Firefighters continue to battle Canberra blaze, ‘damaging’ 87km/h wind gusts expected


  • A fire caused by a burnt-out car that started last night has grown rapidly today in Pierces Forest near Canberra
  • The fire is now 134 ha in size, but there are no calls to evacuate just yet
  • A thunderstorm with “damaging” winds is on its way

A fire that started from a burnt-out car in Pierces Creek near Canberra CBD is growing rapidly, and residents are being reminded that leaving is the safest option.

The fire is 134ha in size and burning “erratically”, according to the ACT Emergency Services Agency.

More than 20 crews from ACT Fire & Rescue and ACT Rural Fire Service are on site, battling the blaze.

Throughout the day five helicopters conducted water bombing operations.

People have posted videos of rain that’s started to fall in the area.

But according to the Bureau of Meteorology (BOM) it may not be enough.

A BOM spokesperson told Business Insider that “damaging winds are starting to blow around the Tuggeranong area, with gusts of up to 47 knots (87km/h),” and a thunderstorm is on the way.

“The rainfall will help put the fire out, but the winds are strong and gusty.”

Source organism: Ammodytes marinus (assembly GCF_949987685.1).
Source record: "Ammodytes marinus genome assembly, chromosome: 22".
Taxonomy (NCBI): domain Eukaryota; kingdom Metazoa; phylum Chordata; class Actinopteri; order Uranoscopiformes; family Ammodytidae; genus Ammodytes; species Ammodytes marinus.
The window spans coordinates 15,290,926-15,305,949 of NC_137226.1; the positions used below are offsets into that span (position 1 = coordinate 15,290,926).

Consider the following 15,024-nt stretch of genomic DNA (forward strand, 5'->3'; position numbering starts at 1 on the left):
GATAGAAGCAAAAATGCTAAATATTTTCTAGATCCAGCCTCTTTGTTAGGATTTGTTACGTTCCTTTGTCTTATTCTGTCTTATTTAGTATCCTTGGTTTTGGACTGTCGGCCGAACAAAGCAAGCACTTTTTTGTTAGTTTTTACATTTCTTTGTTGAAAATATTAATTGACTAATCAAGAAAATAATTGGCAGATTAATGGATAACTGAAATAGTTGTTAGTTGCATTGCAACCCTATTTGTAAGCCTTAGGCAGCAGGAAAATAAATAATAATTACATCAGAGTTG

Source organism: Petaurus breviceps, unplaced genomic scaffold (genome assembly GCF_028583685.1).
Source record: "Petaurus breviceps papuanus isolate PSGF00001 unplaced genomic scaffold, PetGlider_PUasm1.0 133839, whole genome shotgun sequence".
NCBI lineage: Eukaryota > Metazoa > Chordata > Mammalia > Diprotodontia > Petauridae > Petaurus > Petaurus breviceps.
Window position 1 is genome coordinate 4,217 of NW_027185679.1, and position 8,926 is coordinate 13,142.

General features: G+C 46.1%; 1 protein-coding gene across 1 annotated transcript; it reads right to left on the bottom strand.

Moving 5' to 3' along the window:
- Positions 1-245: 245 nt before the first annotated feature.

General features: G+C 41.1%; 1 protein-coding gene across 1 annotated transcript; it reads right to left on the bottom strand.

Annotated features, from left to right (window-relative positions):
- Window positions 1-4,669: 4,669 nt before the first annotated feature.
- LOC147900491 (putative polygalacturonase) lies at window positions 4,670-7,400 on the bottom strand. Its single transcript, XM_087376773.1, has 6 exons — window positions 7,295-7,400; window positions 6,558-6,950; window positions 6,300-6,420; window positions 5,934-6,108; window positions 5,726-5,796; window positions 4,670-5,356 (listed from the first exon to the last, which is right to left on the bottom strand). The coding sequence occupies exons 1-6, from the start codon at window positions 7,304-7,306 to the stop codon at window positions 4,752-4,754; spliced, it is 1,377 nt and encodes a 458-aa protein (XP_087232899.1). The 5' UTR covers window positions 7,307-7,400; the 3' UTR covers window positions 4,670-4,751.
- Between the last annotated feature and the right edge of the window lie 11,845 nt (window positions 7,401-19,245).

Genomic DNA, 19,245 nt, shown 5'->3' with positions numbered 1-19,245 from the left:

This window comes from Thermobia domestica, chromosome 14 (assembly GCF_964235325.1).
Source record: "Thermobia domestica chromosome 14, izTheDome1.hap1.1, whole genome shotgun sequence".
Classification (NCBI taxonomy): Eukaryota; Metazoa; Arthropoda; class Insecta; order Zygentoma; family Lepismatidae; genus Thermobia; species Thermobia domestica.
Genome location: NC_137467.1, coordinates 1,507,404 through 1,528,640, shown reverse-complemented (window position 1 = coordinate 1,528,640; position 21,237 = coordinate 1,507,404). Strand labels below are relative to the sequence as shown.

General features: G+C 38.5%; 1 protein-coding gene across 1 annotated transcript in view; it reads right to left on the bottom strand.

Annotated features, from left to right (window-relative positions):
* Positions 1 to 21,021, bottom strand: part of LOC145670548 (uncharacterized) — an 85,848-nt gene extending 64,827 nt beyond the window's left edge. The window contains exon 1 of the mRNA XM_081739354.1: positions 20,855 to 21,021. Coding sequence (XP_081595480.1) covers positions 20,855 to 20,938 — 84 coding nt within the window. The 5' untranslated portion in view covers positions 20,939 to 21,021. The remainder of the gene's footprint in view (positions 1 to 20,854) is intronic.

People have shared shots and videos of the fire. You can see the massive smoke cloud billowing up:

This shot was taken last night, and shows what firefighters were up against.

Residents are being warned that there is a chance of death or injury, and some homes and businesses may be damaged or destroyed.

No evacuations have been ordered yet, but residents are being told that while “well prepared and actively defended houses can offer safety during a fire”, leaving early is the safest option, and that they should relocate to the location identified in their Bushfire Survival Plan.

The fire is 7km away from the nearest suburb, and about half an hour’s drive from Canberra CBD. It is heading in a south easterly direction towards Tuggeranong.

The fire started from a burnt-out car and quickly spread to the pine forest at Pierces Creek, according to the ABC.

ACT Fire and Rescue’s Commander Paul Flynn told the ABC 27 crews worked overnight to try and contain the mighty blaze, and detailed how tough today’s work will get.

“We are expecting conditions maybe even too windy for them to operate later on, so we’re going to do as much as we can as early as we can,” he said.

“I’ve got fire and rescue crews, when they get on, to get out there and contact rural lease contacts in the area either by phone or by presence in the area.”

He also said there could be spot fires ahead of the main blaze caused by embers blowing in the strong wind, and told residents to watch out for them.